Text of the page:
Supernova – the most insidious cyberattack to rock the world in 2020

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In astronomy, a supernova is a super-powerful explosion of a star. They cannot be predicted with any meaningful accuracy, and normally, by the time they are discovered, they are already in progress. No wonder analysts chose this name for the recent cyberattack on American software company, SolarWinds Inc.

SolarWinds develops software that helps businesses to manage their networks, systems, and information technology infrastructure. Its customers include Fortune 500 companies and US government agencies. With 33,000 users, the company’s powerful Orion Platform has been designed to make it easy to monitor, analyze, and manage the complete IT stack in one place.

In December 2020, Microsoft investigations found evidence of an attempted supply chain attack at SolarWinds. This was different from an attack earlier in the year in which ‘Sunburst’ malware had been inserted into Orion binaries, costing cyber insurance firms an estimated US$90 million.

In the new attack, named Supernova, malware was implemented stealthily to make a very small number of changes to the Orion source code, providing remote access to hackers by enabling them to bypass authentication and execute API commands, all while leaving a minimal forensic footprint. In short, Supernova enabled hackers to impersonate any of the organization’s existing users and accounts, including those that were highly privileged, and to spy on private companies and high-level US Government Departments.

As with an astronomical supernova, the build up to this attack took place over an extended period of time. Like most software providers, SolarWinds sends our regular updates to its systems, to fix bugs or add new features. As early as February 2020, malware was planted in legitimate updates to the Orion software that were sent to 18,000 public and private sector SolarWinds customers. The code, which remained undetected by SolarWinds developers thanks to sophisticated tracking and camouflaging, created a backdoor to the customers’ IT systems, which the hackers were able to use to install even more malware.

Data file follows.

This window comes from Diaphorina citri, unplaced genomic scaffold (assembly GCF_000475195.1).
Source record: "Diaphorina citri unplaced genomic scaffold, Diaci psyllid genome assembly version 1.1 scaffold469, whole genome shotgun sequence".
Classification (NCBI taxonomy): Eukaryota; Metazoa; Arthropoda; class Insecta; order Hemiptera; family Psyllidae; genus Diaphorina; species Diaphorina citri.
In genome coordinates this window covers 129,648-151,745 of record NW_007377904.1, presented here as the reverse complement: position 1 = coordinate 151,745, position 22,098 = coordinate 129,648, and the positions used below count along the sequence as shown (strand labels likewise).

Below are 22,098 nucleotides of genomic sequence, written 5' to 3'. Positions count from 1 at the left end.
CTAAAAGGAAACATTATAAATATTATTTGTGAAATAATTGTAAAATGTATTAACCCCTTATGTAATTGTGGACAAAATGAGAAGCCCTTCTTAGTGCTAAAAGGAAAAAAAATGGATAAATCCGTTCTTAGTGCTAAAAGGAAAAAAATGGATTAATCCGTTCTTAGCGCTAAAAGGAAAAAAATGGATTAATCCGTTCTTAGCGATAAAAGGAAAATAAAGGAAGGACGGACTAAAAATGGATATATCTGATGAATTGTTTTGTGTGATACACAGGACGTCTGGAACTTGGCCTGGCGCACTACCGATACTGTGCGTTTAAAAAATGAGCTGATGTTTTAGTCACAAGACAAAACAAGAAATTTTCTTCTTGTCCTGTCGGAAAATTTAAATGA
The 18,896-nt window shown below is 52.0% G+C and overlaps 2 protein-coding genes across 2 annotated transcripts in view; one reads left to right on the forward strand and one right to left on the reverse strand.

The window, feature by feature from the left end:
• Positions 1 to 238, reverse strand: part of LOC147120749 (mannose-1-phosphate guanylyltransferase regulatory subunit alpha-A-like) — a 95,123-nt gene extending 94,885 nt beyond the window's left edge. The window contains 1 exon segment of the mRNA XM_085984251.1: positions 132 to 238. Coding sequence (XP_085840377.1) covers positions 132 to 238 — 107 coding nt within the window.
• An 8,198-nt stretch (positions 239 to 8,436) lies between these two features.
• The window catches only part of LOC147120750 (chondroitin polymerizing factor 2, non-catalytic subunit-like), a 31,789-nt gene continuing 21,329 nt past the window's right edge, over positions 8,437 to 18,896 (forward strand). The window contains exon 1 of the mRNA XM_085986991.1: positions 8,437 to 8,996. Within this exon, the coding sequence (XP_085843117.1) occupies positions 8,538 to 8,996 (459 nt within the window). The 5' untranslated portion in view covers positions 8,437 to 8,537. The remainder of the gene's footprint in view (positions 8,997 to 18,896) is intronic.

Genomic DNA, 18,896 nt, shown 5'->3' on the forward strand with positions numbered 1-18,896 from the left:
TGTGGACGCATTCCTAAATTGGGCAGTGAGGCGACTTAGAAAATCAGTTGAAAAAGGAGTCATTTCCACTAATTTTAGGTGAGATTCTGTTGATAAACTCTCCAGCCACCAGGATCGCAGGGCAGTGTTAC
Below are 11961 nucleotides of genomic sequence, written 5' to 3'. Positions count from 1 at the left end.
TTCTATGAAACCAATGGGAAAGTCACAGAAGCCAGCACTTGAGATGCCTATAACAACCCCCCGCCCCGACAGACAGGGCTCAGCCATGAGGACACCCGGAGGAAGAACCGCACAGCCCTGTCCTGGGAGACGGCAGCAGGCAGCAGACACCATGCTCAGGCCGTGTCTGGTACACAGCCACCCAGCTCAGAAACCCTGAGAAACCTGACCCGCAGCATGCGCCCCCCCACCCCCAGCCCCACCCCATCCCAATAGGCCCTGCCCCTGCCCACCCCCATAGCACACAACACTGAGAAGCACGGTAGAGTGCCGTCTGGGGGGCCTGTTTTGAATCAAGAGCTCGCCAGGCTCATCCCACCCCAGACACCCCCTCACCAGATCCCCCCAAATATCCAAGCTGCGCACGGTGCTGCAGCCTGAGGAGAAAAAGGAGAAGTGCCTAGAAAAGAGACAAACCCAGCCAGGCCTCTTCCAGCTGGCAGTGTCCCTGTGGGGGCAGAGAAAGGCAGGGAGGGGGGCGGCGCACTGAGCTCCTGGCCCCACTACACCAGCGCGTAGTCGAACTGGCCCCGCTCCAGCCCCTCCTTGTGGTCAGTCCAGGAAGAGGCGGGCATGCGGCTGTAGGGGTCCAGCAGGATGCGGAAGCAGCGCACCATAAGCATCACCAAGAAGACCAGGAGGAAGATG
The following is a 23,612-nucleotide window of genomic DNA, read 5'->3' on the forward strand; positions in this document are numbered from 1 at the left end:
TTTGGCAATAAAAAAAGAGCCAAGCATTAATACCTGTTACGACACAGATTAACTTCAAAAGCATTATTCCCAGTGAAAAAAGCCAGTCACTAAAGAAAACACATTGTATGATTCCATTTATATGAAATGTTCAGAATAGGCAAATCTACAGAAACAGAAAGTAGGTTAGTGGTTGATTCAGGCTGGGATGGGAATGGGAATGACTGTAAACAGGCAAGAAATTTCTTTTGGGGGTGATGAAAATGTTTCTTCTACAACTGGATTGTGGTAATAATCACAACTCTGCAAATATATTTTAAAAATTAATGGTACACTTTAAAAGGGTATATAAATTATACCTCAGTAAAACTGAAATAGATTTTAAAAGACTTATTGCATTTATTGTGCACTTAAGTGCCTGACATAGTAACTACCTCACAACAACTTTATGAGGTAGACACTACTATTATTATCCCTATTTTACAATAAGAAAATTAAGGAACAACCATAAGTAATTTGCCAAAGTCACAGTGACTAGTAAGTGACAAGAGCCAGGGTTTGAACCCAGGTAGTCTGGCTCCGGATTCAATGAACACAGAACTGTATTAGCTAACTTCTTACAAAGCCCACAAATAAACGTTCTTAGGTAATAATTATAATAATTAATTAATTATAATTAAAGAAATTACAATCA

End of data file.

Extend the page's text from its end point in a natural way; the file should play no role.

At least 250 private and public organizations are believed to have been targeted and compromised, including parts of the Pentagon, the Department of Homeland Security and Treasury Department, private companies like Microsoft, Cisco, Intel and Deloitte, and other organizations like the California Department of State Hospitals, and Kent State University.

Experts say that the SolarWinds attack is just one of likely many similar supply chain compromises by stealthy and sophisticated groups, possibly nation-state hackers. They also agree that the key to any organization protecting themselves from such attacks is awareness – something that we at CYBERGYM have been talking about, and dedicating our lives to, for years.

It is hoped that this hack will accelerate broad changes in the cybersecurity industry. Meanwhile, at CYBERGYM, we are already investigating and analyzing the malware that hit SolarWinds and its customers, so that we can implement it as a learning exercise in the attack scenarios used in our training facilities.

In short, it’s time to take matters into your own hands – and we’re here to help! CYBERGYM

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